- The desired shape of the pill is designed using a computer program. It can be a cube, a pyramid or a cylinder. The shape is essential, as it is determinant in the rate at which the drug is dissolved in the patient's body.
The final result is a tridimensional image, whose coordinates are sent to the 3D printer.
- The solid-state components (the active ingredient, the lipid and the water soluble polymer) are melted at the temperature of a little more than 50 °C.
The resulting blend is fed into disposable syringes, which are embedded in the 3D printer.
- The syringe is placed in an electrical heating tube, so that the blend is kept in a liquid state and can flow easily during the printing.
In order to create the designed shape, the vertical chamber of the printer moves right and left. And the base plate where the syringe is embedded moves front and back.
- A piston in the printer forces the plunger of the syringe so that the liquid-state blend is fed progressively.
The material is solidified at room temperature. The printing is carried out in layers so that the originally designed shape is created.
Apart from being an innovative technological advance, the printer that is working at the UNC can have a great impact in the healthcare environment, benefiting patients who need a customized dosage according to their needs.
Nowadays, the customized production of drug is carried out in a "traditional" way in drug stores and in hospitals. Under medical prescription, the conventional drug dosage is adjusted to the patient needs and fit into common capsules (in the case of uncommon diseases and in pediatrics). In that sense, 3D printing could be a useful tool to produce in real time tailored-made drugs for each patient.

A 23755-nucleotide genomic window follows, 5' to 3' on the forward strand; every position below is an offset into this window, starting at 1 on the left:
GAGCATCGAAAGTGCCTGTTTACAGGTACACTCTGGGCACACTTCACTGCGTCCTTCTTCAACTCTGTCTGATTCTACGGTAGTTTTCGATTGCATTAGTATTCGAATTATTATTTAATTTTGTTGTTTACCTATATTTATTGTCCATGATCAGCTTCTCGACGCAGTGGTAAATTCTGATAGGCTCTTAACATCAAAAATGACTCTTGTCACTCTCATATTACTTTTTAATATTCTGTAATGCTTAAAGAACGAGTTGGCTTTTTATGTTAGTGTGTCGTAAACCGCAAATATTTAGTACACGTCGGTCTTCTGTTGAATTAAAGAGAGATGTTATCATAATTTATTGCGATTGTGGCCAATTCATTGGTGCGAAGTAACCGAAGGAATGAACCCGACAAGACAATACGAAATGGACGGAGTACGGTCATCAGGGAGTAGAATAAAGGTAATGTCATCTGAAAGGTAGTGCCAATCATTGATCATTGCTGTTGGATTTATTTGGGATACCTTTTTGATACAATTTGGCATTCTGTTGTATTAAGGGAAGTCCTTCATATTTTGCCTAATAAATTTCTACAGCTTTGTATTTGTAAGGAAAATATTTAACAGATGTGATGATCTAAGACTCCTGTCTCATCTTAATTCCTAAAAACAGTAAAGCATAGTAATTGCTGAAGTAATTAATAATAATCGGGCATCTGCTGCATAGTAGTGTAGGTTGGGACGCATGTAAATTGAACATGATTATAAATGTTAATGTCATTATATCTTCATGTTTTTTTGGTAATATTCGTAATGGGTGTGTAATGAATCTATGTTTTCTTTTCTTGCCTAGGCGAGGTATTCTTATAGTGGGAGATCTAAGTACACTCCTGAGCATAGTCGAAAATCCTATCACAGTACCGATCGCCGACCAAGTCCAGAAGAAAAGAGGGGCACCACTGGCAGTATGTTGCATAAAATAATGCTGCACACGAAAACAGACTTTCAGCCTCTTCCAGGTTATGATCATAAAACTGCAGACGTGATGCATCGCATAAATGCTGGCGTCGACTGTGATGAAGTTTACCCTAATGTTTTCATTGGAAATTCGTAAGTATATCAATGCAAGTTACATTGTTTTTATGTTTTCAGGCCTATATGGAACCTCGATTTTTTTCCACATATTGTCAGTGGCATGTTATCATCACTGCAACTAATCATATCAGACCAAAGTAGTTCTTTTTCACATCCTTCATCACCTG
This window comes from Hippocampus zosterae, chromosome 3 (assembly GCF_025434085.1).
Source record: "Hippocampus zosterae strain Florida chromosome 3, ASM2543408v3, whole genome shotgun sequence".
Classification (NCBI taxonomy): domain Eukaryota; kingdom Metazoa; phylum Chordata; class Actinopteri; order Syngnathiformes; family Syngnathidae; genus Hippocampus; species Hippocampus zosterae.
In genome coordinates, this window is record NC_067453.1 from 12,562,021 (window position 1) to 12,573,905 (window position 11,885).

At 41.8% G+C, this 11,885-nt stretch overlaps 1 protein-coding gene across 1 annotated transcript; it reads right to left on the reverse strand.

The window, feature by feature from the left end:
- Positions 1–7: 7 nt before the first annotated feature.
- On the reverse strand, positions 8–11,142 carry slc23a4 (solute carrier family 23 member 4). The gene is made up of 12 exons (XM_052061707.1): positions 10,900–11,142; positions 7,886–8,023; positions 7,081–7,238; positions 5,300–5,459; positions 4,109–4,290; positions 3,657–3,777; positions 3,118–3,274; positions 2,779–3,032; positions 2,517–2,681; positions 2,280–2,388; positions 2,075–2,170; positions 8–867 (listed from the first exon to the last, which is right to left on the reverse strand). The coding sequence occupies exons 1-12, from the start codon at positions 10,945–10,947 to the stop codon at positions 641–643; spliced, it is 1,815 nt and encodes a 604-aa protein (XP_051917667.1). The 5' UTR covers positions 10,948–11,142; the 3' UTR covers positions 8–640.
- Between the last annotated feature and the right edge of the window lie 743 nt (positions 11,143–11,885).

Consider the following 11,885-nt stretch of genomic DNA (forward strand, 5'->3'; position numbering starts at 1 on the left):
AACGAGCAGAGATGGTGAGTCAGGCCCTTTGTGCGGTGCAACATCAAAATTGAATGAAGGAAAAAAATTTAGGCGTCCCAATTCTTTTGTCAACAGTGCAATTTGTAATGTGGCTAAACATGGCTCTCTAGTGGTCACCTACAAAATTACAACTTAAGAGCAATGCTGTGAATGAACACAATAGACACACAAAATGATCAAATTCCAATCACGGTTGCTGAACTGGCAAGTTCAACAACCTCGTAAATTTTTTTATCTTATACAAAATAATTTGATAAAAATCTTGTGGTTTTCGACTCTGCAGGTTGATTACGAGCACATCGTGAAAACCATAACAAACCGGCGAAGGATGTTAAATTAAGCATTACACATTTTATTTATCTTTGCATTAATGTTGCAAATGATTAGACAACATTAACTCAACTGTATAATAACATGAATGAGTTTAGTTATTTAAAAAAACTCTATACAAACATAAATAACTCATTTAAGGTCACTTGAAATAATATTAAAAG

The ongoing project on which UNC researchers are working is contributing to a key area in the national scientific and technological development. In fact, 3D printing is part of what is called emerging technology and is considered a strategic issue within the framework of the Innovative Argentina 2020 Plan, dependent on the Ministry of Science, Technology and Productive Innovation, which establishes the guidelines regarding the country's science, technology and innovation for the next coming years.
- It allows for the combination of different shapes and the layering of materials, enabling for spatial and temporal control of drug release.
- The dosage of drugs is tailored to each patient needs.
- It employs a widely used technique in the drug industry (fusion and solidification), with the advantage that no mold is needed.
- No toxic materials are used. The lipid or fat (Galucire) is a slowly degradable substance and the polymer or plastic component (Poloxamer) is safe for human use and can be released rapidly in aqueous media (hydrophilic).
Team members: Santiago Palma, Juan Pablo Real, Alejandro Paredes, Nahuel Camacho, Marina Ardusso y Daniel Alemandi (Ph.D.s in Chemical Sciences). Department of Pharmacy of the Faculty of Chemical Sciences, UNC.
Funding: the project receives grants from the Science and Technology Secretary (Secyt - UNC), the National Scientific and Technical Research Council (Conicet) and the National Agency for Science and Technology Promotion.
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Originally published at www.unciencia.unc.edu.ar on 08.24.2017
Translation: Lin Chun Wu